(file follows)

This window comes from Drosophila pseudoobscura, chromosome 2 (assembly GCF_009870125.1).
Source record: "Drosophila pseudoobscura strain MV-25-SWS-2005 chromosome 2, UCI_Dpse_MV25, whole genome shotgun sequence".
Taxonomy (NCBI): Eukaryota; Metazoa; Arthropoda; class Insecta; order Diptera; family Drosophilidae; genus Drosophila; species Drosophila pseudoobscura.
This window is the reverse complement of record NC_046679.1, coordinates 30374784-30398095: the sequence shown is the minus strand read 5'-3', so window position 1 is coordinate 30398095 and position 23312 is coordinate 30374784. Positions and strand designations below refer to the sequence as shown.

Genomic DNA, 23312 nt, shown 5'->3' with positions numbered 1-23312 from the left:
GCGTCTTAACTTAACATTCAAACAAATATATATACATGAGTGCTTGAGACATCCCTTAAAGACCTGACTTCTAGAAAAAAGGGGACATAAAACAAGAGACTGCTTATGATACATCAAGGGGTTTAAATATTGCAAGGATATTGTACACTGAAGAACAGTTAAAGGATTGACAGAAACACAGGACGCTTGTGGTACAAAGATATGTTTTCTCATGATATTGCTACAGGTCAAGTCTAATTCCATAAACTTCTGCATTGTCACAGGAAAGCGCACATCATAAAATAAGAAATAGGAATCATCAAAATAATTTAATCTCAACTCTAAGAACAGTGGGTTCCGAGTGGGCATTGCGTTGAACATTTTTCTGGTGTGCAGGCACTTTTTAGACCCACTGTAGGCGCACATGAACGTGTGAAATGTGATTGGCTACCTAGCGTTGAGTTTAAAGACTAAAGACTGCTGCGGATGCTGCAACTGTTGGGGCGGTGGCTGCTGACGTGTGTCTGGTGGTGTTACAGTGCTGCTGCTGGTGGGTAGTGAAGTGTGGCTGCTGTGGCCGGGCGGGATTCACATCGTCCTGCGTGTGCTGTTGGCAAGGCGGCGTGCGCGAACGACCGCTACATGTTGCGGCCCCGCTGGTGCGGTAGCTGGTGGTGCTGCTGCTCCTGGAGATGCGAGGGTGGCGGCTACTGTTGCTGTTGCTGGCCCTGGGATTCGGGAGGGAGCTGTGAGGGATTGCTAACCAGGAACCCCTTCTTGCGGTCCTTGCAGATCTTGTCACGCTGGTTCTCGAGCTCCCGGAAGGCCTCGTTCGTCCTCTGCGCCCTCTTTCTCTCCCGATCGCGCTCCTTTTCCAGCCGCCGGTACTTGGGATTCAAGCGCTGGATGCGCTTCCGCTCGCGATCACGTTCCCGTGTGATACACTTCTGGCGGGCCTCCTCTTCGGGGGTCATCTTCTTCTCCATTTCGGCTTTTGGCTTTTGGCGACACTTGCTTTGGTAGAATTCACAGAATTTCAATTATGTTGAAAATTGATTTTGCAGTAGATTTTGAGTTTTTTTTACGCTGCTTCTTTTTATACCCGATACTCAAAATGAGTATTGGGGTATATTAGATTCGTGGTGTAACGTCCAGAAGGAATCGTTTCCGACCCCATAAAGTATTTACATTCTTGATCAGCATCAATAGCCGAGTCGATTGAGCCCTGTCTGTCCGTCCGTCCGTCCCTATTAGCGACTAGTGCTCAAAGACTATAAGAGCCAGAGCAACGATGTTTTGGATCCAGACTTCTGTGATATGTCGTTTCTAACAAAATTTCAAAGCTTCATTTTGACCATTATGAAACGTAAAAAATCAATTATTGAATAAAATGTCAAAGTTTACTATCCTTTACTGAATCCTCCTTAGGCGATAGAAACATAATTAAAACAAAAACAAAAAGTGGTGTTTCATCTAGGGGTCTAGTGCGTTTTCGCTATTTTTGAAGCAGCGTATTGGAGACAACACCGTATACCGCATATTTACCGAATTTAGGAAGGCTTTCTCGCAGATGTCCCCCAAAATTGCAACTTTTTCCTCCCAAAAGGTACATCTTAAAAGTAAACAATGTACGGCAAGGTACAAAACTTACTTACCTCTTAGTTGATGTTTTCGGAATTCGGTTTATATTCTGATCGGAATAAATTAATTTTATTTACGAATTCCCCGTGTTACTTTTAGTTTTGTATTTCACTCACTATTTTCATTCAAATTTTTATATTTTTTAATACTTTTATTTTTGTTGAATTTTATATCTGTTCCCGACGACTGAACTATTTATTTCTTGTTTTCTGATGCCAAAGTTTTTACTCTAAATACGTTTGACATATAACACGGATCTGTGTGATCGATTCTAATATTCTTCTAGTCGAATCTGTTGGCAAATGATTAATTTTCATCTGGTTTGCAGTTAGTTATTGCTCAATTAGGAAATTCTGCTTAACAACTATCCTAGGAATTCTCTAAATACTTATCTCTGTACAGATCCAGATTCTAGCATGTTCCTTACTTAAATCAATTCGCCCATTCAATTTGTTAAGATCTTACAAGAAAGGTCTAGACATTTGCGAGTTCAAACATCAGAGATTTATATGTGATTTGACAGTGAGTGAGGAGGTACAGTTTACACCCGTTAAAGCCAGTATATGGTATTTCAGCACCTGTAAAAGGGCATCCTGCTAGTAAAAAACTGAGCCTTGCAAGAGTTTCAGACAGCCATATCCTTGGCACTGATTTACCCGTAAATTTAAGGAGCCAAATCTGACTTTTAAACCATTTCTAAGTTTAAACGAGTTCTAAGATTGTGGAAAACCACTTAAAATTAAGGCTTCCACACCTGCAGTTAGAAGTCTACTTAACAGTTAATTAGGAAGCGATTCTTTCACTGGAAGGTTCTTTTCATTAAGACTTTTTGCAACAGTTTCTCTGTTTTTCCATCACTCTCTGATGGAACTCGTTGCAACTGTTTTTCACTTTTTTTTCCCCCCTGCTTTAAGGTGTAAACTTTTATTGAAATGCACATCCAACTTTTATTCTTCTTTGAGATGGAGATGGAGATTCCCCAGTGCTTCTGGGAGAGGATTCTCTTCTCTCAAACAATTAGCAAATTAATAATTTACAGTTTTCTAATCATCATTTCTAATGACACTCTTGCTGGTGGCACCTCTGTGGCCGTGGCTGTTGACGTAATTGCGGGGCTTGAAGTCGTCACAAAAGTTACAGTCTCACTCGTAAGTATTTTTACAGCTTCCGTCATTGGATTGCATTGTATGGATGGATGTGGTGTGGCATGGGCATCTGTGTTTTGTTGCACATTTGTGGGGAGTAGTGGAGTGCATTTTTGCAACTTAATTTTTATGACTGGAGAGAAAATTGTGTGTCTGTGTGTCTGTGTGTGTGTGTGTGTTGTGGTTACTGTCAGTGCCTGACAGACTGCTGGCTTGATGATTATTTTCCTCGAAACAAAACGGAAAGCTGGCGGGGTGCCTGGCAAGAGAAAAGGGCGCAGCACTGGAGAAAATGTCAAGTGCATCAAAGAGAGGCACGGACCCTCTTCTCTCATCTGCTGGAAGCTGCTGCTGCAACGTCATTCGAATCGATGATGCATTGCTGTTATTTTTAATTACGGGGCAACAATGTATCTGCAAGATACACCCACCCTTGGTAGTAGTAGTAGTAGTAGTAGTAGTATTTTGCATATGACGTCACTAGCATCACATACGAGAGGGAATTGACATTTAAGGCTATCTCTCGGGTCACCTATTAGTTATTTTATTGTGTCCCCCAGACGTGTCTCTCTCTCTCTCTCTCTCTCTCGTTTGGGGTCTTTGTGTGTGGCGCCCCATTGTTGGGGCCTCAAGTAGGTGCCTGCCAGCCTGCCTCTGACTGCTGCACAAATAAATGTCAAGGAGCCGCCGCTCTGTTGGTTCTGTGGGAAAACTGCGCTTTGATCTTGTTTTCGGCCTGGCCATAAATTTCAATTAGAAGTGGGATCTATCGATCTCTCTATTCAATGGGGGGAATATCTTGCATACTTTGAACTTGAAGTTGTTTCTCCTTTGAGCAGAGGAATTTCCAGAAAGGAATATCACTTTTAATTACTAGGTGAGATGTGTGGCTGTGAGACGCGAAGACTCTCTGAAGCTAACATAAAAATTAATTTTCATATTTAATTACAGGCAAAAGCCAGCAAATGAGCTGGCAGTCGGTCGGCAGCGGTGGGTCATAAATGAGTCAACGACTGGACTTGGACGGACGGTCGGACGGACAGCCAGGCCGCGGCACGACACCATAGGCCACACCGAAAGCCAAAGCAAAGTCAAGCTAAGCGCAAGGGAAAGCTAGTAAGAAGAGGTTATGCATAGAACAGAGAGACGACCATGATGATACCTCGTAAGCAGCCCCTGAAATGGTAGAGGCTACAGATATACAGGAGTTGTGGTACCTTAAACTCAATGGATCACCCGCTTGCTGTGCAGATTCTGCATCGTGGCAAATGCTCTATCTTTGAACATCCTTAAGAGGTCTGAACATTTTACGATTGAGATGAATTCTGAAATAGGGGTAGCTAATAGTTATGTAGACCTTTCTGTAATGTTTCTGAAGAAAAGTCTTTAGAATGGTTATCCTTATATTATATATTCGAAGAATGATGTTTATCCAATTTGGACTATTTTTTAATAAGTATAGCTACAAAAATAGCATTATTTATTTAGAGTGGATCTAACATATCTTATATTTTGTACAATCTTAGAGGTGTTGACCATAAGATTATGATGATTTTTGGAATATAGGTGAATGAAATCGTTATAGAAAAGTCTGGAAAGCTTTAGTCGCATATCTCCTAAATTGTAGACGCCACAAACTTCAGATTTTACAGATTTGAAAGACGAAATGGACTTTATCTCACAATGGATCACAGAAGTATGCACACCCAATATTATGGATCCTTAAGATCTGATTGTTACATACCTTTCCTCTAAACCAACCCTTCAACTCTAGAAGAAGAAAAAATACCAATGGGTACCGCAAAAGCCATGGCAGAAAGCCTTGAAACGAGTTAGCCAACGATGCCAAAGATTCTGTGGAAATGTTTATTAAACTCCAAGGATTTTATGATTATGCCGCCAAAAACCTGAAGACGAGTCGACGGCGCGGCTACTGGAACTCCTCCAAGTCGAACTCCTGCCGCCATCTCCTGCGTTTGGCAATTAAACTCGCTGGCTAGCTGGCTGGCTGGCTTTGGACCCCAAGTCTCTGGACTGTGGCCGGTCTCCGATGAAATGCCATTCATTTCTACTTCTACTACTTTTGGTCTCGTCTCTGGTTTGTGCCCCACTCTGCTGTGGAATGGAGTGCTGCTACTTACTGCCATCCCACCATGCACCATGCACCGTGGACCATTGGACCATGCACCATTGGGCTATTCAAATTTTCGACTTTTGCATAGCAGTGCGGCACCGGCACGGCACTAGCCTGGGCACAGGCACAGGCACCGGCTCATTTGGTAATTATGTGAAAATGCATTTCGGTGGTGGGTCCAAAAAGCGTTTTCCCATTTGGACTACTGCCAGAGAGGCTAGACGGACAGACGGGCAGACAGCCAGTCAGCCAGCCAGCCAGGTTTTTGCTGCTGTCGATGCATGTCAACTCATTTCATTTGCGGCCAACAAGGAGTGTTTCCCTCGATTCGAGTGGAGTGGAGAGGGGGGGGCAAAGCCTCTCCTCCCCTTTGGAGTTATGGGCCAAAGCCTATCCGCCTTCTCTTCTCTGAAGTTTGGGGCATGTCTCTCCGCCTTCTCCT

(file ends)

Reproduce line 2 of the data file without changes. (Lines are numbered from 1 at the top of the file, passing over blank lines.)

Source record: "Drosophila pseudoobscura strain MV-25-SWS-2005 chromosome 2, UCI_Dpse_MV25, whole genome shotgun sequence".